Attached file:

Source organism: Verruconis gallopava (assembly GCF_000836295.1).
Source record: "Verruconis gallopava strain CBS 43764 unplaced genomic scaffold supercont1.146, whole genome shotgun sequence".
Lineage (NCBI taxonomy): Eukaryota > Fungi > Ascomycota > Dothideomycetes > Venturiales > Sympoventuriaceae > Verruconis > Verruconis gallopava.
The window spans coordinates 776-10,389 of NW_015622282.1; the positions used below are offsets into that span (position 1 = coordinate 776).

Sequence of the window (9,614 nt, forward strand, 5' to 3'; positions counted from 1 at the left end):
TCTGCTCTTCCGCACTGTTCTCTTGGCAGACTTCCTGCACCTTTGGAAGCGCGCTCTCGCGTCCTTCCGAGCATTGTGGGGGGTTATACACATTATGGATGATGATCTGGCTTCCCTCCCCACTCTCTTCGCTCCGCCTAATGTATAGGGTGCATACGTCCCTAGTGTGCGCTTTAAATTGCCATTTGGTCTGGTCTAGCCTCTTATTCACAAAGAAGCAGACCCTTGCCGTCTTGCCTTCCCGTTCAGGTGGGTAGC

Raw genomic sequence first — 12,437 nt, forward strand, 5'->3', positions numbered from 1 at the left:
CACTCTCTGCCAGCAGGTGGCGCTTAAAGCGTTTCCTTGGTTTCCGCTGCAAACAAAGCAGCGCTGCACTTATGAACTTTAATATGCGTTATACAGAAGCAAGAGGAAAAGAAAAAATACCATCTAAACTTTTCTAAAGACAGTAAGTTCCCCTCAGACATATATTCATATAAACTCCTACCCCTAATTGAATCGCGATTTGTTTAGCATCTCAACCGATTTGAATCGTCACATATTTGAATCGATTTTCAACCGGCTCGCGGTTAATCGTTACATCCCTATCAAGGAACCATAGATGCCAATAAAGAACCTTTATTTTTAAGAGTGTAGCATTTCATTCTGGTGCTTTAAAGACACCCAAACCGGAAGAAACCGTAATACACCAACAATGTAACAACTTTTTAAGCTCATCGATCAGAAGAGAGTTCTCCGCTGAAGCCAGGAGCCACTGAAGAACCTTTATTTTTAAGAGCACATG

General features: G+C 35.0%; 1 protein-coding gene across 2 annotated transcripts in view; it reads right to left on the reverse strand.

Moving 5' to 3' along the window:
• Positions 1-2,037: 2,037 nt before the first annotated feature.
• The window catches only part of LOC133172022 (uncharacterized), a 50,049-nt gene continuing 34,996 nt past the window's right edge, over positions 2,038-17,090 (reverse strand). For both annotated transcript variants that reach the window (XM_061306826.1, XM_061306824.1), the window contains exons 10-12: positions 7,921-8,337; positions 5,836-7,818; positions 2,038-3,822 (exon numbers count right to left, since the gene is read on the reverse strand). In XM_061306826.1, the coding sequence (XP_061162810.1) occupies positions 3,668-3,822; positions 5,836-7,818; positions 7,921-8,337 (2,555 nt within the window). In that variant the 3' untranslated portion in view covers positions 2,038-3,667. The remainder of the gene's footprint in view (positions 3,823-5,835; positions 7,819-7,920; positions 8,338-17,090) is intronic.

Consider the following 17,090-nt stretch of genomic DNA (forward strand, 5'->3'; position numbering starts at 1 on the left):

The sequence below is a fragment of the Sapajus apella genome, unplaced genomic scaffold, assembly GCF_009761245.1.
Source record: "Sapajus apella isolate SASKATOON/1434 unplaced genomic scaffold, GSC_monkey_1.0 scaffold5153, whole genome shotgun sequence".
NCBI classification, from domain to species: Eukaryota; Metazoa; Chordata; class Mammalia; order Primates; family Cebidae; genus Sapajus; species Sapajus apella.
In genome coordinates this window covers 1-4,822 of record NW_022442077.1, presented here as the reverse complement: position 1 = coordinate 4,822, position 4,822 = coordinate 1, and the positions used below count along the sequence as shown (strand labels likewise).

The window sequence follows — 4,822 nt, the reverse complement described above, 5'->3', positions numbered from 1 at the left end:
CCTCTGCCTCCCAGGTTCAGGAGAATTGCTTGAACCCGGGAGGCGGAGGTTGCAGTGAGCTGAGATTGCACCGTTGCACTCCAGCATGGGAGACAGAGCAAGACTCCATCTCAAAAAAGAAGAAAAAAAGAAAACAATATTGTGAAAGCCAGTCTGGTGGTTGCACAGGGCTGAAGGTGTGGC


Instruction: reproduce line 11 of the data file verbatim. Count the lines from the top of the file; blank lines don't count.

• Positions 1-2,037: 2,037 nt before the first annotated feature.